Growers who serve box stores are assuming more supply chain burdens on a large scale.
December 22, 2008
Walmart pulled the rug out from a couple hundred large growers last fall, when it downsized its vendor base for spring 2009. The growers were essentially given less than three months' notice, sending shockwaves through our industry. While those who weren't cut will be doubling their store base, those who were have been scrambling to find buyers for spring production.
The same thing happened heading into poinsettia season, with the base of grower vendors reduced from 100 to 30, sources tell us. Walmart still needs the same number of plants for its stores. It just doesn't want to deal with the complexity of our supply chain. No other product line has the level of fragmentation and complexity that ours has at mass retail, as far as I know. Other perishable products, like produce, are more streamlined in their distribution. A base of 400 flower growers probably was at least 200 too many, even for the largest national retailer.
Many growers who serve Walmart also serve Home Depot, Lowe's or regional chains, like Menard's. Walmart has been a customer growers like to serve, because it pays for and honors what it orders and doesn't require additional services and risks like merchandising and pay by scan. Walmart owns the inventory. Growers also value the real-time information Walmart provides vendors on how products are selling at each store. Performance is transparent. The numbers don't lie.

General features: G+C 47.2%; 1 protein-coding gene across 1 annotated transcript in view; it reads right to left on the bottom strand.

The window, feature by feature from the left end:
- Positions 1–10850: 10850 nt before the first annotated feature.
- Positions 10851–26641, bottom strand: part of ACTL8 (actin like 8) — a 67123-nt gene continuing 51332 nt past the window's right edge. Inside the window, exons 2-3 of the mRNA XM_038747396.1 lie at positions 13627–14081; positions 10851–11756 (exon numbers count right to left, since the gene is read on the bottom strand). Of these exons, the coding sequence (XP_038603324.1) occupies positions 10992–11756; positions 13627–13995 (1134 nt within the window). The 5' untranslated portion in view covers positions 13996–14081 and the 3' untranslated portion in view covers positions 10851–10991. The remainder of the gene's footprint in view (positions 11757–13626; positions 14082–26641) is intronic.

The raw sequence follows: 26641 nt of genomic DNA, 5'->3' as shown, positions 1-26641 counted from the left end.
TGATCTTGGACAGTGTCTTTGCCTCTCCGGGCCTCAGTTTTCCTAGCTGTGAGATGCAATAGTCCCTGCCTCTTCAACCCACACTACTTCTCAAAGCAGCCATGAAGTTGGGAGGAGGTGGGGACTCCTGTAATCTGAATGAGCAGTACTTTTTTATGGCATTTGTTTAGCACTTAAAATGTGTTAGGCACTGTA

It is our hope many of the growers who were cut are able to work with the growers who still have the sales contracts. One grower, who doesn't serve Walmart but works with other contract growers, told me he had been getting calls from a number of growers he has never dealt with looking for channels to move product. He is concerned there will be a lot of uncommitted product flooding the market this spring.
Growers who have been selected to be regional leaders in their box store markets have earned it by investing not only in their production capabilities but their reliability as a vendor servicing the stores. Instead of growing the complete spectrum of products themselves, they contract with others on select items. The retailer used to worry about securing the complete product assortment. Now the grower does.
These growers who have achieved the dominant role in their regions have indirectly become big-box buyers. They have to worry about sharing risks and rewards with their contract growers even more than when they were just serving retailers.
When I think about the logistical complexity these growers have to manage, my head spins. I have heard horror stories about how difficult it is to coordinate retail orders from multiple sites at a single business, let alone from multiple growers in a region. Sophisticated inventory technology and distribution hubs will be the future. Perhaps this is where RFID (radio frequency identification) chips can provide the most benefit.
As the grower's job becomes more complex on the service side, suppliers are looking for ways to make production simpler. For instance, if a grower is deeply involved in managing retail relationships, does he also need to worry about mixing his own soil and creating his own substrates? No. A lot of things growers used to do can be outsourced, just like cuttings and stock plants. Suppliers who can make this a value proposition for busy growers will succeed by relieving headaches.
There's no question that the grower's role is evolving well beyond growing.